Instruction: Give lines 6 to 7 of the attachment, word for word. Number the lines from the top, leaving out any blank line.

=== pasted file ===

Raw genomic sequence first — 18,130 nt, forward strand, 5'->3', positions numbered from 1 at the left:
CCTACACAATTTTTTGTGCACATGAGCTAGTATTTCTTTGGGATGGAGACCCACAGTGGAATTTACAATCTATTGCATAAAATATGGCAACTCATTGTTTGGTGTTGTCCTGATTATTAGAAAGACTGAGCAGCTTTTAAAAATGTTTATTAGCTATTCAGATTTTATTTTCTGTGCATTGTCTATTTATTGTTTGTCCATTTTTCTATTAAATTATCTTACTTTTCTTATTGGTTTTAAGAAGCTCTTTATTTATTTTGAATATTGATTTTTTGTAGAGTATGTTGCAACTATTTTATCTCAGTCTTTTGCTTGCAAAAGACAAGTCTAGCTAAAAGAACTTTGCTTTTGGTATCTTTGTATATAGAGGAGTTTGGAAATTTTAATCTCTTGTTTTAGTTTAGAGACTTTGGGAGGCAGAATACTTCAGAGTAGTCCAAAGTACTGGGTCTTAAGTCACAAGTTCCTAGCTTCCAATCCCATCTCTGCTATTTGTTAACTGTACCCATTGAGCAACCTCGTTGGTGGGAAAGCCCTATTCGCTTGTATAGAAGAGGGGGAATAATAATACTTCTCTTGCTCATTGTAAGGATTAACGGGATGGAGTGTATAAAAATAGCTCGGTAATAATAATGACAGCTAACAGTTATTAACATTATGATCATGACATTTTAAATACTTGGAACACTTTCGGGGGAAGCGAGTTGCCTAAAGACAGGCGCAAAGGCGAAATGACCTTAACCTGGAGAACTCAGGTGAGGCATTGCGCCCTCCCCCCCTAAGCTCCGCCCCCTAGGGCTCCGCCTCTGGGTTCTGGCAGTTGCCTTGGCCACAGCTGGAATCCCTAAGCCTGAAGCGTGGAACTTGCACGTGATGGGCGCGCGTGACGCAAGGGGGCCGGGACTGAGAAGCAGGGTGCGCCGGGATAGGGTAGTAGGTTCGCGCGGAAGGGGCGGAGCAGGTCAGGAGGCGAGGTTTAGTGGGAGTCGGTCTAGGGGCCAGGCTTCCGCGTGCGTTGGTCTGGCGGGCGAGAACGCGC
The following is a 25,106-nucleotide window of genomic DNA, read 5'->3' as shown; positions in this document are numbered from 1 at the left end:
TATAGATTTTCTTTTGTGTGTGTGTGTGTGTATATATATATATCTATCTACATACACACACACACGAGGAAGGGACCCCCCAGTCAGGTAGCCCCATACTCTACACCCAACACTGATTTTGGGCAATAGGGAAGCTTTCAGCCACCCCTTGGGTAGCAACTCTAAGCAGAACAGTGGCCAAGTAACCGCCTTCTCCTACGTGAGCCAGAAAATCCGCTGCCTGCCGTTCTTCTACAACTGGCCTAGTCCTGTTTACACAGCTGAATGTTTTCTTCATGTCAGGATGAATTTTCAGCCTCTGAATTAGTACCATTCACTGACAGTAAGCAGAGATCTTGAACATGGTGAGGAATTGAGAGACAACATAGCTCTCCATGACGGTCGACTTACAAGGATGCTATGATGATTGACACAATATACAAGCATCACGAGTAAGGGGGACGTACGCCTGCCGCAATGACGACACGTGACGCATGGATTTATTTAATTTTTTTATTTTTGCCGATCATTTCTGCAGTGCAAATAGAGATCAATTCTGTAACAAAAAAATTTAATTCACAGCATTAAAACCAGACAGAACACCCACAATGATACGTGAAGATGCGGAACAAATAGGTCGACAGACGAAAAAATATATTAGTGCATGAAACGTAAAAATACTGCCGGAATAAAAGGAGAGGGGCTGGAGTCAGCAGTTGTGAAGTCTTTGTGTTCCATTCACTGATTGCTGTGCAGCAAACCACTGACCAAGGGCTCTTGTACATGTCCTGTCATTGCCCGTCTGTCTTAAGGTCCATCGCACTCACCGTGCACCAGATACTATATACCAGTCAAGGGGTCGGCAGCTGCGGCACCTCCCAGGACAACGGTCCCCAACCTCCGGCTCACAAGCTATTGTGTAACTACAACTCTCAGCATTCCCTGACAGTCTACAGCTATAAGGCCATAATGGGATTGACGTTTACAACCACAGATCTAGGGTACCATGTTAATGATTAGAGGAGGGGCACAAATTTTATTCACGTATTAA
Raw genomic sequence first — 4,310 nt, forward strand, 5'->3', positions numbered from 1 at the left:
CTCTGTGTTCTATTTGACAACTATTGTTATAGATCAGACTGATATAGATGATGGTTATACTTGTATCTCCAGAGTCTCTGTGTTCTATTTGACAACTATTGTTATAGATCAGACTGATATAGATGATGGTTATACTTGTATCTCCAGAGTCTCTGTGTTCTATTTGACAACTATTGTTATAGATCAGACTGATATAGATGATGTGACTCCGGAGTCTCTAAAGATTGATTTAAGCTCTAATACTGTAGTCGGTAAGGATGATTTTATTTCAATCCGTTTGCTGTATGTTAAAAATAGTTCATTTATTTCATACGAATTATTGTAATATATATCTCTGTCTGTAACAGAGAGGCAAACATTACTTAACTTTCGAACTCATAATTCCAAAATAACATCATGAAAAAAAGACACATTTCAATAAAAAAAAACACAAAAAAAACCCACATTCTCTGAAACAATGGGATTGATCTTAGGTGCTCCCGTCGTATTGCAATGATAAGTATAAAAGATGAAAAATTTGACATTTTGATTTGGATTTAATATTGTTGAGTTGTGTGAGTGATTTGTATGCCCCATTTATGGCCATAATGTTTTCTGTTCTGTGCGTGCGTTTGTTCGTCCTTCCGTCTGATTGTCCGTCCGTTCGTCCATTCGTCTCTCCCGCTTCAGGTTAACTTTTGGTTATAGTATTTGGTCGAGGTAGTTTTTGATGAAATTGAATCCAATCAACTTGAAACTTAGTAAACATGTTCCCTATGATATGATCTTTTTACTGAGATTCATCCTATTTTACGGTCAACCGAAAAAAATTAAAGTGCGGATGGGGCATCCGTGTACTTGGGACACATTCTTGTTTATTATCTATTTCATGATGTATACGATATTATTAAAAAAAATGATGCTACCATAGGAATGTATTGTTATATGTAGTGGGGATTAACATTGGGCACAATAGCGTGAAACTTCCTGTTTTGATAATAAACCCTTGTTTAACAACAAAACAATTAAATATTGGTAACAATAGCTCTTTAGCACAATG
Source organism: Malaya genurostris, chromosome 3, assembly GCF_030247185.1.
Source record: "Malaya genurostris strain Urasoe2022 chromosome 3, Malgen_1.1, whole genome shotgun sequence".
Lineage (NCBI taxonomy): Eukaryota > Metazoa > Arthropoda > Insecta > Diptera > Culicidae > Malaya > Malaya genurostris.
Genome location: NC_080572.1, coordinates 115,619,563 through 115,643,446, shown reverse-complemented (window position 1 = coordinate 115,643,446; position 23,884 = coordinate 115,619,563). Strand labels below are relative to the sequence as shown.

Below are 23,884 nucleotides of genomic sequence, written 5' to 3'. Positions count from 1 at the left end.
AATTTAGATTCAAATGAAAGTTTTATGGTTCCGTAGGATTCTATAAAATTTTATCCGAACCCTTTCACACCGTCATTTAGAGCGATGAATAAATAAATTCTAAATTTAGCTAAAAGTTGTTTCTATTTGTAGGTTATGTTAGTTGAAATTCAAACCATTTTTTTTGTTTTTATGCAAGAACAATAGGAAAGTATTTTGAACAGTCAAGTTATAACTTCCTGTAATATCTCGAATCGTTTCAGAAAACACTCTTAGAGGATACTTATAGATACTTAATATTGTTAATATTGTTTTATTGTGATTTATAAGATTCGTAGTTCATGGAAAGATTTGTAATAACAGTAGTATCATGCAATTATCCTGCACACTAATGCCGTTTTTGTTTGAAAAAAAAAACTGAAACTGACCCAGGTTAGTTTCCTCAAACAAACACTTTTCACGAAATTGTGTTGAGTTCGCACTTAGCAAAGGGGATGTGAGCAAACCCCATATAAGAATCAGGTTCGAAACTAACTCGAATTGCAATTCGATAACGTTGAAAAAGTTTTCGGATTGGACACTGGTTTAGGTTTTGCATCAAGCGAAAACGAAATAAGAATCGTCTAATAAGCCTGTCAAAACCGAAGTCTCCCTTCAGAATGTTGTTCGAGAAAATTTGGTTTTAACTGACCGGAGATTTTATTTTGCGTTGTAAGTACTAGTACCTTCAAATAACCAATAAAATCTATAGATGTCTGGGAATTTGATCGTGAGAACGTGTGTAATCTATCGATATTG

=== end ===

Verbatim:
CTCTGTGTTCTATTTGACAACTATTGTTATAGATCAGACTGATATAGATGATGGTTATACTTGTATCTCCAGAGTCTCTGTGTTCTATTTGACAACTATTGTTATAGATCAGACTGATATAGATGATGGTTATACTTGTATCTCCAGAGTCTCTGTGTTCTATTTGACAACTATTGTTATAGATCAGACTGATATAGATGATGTGACTCCGGAGTCTCTAAAGATTGATTTAAGCTCTAATACTGTAGTCGGTAAGGATGATTTTATTTCAATCCGTTTGCTGTATGTTAAAAATAGTTCATTTATTTCATACGAATTATTGTAATATATATCTCTGTCTGTAACAGAGAGGCAAACATTACTTAACTTTCGAACTCATAATTCCAAAATAACATCATGAAAAAAAGACACATTTCAATAAAAAAAAACACAAAAAAAACCCACATTCTCTGAAACAATGGGATTGATCTTAGGTGCTCCCGTCGTATTGCAATGATAAGTATAAAAGATGAAAAATTTGACATTTTGATTTGGATTTAATATTGTTGAGTTGTGTGAGTGATTTGTATGCCCCATTTATGGCCATAATGTTTTCTGTTCTGTGCGTGCGTTTGTTCGTCCTTCCGTCTGATTGTCCGTCCGTTCGTCCATTCGTCTCTCCCGCTTCAGGTTAACTTTTGGTTATAGTATTTGGTCGAGGTAGTTTTTGATGAAATTGAATCCAATCAACTTGAAACTTAGTAAACATGTTCCCTATGATATGATCTTTTTACTGAGATTCATCCTATTTTACGGTCAACCGAAAAAAATTAAAGTGCGGATGGGGCATCCGTGTACTTGGGACACATTCTTGTTTATTATCTATTTCATGATGTATACGATATTATTAAAAAAAATGATGCTACCATAGGAATGTATTGTTATATGTAGTGGGGATTAACATTGGGCACAATAGCGTGAAACTTCCTGTTTTGATAATAAACCCTTGTTTAACAACAAAACAATTAAATATTGGTAACAATAGCTCTTTAGCACAATG
Source organism: Malaya genurostris, chromosome 3, assembly GCF_030247185.1.